Remember the halcyon days of the Fall TV Season of 2003, when we had the battle of the “girls dealing with the universe” shows? Wonderfalls was great, but was cancelled after four episodes. Joan of Arcadia was very good, has found its legs, and is flourishing. And Tru Calling, which was mediocre on its best days, was mercifully cancelled after one season. These days we have House versus Medical Investigation competing for audience’s attentions with similar premises. The upshot? House wins.

Medical Investigation is a way station for actors and actresses whose shows were cancelled last season: Neal McDonough (Boomtown), Kelli Williams (The Practice), Christopher Gorham (Jake 2.0) and Anna Belknap (The Handler). Sticking closely to the CSI model of the procedural, the members of the mobile medical team from the National Institute of Health pursue disease outbreaks instead of murder scenes. The gimmicks that define the show include the blue tones that it is filmed in can be distracting, especially when one week their patients were turning blue; and the “brain blasts” (a la Jimmy Neutron) when Dr. Stephen Connor (McDonough) finally pieces together the case. However, the show is formulaic to the point of boredom: people get sick, staff looks for commonality among the patients, they run down a series of dead ends and bad leads, Dr. Connor has his brain blast, and a treatment is found. No twists, no turns, little character development; it’s like the constraints of their job limits what the writers can do with them. No amount of camera trick shots or special effect depictions of an illness will cover up a lackluster script; nor does a character’s earnestness equal an interesting character. You want better for the talented cast, but either this dour show needs to improve quickly or they need to fire their agents and put this snooze-fest behind them.

House on the other hand is everything that Medical Investigation is not. Witty, interesting, and filled with characters that, even if you don’t like, you want to watch. One of the things you learn when looking at a new show is to study its pedigree. House’s executive producers include Paul Attanasio (Homicide: Life on the Street, Gideon’s Crossing), creator David Shore (The Practice), and Bryan Singer (director of X-Men, X-2, and The Usual Suspects). Granted, pedigree doesn’t always equal greatness, but it’s certainly a good place to start.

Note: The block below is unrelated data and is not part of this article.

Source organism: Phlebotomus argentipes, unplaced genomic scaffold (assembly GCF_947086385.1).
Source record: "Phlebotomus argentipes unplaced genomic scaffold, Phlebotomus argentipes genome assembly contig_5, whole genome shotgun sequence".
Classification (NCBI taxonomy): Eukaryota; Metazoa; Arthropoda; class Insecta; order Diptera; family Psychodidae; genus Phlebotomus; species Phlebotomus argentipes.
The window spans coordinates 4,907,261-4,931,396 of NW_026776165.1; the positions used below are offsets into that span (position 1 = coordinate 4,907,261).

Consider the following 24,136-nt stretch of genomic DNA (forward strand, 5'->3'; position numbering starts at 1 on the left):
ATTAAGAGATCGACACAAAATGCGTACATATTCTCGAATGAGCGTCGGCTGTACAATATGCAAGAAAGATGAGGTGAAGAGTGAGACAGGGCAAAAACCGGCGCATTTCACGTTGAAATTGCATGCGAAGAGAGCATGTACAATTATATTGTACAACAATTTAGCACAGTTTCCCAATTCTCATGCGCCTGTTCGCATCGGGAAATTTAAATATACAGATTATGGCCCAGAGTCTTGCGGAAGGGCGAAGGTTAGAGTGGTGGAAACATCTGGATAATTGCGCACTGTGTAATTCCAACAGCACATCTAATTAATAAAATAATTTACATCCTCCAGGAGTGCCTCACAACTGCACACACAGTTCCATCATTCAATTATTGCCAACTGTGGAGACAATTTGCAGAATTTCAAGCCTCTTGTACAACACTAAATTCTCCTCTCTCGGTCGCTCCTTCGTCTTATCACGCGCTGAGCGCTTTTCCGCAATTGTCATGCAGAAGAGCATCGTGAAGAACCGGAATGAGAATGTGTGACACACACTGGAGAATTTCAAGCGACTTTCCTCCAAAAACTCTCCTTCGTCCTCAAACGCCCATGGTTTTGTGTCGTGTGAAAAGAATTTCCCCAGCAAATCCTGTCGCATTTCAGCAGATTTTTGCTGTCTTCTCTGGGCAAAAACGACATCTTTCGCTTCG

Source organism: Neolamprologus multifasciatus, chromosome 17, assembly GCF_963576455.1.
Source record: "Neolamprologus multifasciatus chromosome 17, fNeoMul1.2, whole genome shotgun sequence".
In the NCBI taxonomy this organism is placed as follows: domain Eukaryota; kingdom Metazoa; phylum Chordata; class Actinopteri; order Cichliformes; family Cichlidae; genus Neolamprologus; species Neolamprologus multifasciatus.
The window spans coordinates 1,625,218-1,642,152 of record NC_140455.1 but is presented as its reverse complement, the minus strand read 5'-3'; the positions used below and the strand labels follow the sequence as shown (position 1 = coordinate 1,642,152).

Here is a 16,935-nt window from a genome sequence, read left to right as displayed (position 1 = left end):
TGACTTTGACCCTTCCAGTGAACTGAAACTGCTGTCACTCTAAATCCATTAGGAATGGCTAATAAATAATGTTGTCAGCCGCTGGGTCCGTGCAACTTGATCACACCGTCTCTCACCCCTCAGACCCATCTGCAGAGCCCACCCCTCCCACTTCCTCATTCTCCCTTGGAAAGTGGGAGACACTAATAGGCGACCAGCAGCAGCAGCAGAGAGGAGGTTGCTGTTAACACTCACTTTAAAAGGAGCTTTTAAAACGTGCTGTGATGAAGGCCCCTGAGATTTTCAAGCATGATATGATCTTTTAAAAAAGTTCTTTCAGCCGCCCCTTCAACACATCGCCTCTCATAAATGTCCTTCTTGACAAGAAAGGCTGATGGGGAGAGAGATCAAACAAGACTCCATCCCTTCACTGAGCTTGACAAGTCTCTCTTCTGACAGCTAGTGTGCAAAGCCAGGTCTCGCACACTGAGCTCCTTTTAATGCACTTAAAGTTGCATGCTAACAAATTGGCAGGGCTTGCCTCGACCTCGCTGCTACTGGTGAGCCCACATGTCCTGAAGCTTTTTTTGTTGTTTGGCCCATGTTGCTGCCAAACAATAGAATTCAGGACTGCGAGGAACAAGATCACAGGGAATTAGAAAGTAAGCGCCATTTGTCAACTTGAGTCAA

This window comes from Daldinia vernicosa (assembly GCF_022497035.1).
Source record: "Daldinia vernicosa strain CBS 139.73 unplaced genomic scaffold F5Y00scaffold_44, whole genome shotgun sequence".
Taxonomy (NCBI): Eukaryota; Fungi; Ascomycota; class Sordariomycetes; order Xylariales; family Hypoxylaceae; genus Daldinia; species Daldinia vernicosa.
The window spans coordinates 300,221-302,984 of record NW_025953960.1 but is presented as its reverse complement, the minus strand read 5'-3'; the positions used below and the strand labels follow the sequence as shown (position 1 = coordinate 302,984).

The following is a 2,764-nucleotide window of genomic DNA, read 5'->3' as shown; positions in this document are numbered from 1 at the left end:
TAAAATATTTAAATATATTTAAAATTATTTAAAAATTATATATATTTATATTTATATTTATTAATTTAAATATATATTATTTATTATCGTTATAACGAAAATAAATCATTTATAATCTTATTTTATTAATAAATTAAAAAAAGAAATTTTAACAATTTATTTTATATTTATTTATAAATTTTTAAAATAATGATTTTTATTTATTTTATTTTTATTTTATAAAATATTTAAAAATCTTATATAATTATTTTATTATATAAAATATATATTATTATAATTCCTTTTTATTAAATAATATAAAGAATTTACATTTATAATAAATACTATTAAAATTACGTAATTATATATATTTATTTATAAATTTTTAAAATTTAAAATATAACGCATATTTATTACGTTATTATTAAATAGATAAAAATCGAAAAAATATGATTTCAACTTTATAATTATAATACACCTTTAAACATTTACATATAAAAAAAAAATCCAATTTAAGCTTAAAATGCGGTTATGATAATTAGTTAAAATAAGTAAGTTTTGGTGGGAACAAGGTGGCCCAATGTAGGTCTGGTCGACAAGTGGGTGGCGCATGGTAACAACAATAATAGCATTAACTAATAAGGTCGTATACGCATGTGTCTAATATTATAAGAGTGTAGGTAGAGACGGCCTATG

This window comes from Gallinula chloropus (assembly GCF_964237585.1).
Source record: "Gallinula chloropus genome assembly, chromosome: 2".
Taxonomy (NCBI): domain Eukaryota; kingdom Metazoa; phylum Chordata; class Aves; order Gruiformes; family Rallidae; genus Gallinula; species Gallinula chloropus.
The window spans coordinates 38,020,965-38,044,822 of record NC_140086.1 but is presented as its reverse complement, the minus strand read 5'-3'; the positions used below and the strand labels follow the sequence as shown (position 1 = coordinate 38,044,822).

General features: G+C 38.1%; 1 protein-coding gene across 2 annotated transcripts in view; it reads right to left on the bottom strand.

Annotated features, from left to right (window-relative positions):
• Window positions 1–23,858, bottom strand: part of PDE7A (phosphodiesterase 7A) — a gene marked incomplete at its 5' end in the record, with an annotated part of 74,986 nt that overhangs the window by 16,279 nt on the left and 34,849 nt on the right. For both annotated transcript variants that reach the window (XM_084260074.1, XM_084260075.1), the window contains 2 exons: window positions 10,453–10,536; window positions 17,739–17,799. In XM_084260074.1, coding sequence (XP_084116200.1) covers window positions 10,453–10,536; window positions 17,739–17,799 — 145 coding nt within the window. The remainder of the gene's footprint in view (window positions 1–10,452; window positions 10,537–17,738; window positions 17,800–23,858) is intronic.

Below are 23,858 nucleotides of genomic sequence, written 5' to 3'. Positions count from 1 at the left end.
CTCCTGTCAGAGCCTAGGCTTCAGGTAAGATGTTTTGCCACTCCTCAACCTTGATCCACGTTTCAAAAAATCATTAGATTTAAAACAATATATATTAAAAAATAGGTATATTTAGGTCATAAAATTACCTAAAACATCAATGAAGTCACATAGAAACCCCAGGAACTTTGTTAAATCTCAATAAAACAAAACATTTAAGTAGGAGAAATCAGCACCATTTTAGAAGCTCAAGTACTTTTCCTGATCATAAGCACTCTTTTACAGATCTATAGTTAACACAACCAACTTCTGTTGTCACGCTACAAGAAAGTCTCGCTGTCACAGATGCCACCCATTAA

In Dr. Gregory House (Hugh Laurie) we have a hero who is cavalier, cranky, and more than a bit of a jerk. “What would you want: a doctor who holds your hand while you die or who ignores you while you get better?” Brilliant, yet easily bored, the soap opera-loving doctor doesn’t like dealing with patients (he treats illnesses, patients make him miserable). He has to be power-played into working in his hospital’s clinic. He doesn’t believe that he’s always right, he just finds it “hard to operate on the opposite assumption”. Life’s too short and too painful, so he says what he thinks: “Humanity is overrated,” a question may seem rhetorical “when you can’t think of an answer,” “gorgeous women only go to medical school if they’re damaged,” and he tells a patient that his wife must be having an affair because he turned orange and she didn’t notice.

His staff is made up of (his) hand picked experts form a kind of super hero team, with each member specializing in a different area and bringing a unique skill set. Omar Epps’ character, Dr. Taylor Foreman, brings street smarts, as well as his medical specialty, and another character is told that she brings, well, a pretty face. The characters have a reason for being and doing, motivations beyond robots doing so for the love of the job. In a lot of ways, this is a similar medical whodunnit type show that Medical Investigation is, investigating all manner of mysterious diseases, except that it does so against the backdrop of a hospital with all of its attendant politics and patients.

“Our bodies break down … it always happens and there’s never any dignity in it.”
“We’re to live with dignity, not die with it,” Dr. House snaps (almost all of his dialogue seems to be him snapping). Dr. House had an infarction in his thigh, and due to a mis-diagnosis, he ended up with a limp. His handicap reminds us of our own weakness. Along with these broken bodies we need to seek cures, seek doctors. Doctors aren’t here to help the healthy, but the sick. This mission statement is true of all of us: We are not sent to be served but to serve.

We have a love and fascination with our doctors. The medical drama is part of a longstanding tradition and one third of the trinity of television genres: medical shows, legal shows, and police shows. Right now, the steady-creaking-after-all-these-years ER and the wonderful sitcom Scrubs seem to be carrying on the tradition. House has smart dialogue, style, and a healthy dose of humor. Yes, its lead character has the bedside manner of a total cad, but it’s amazing how good a show can be when it has characters you want to watch.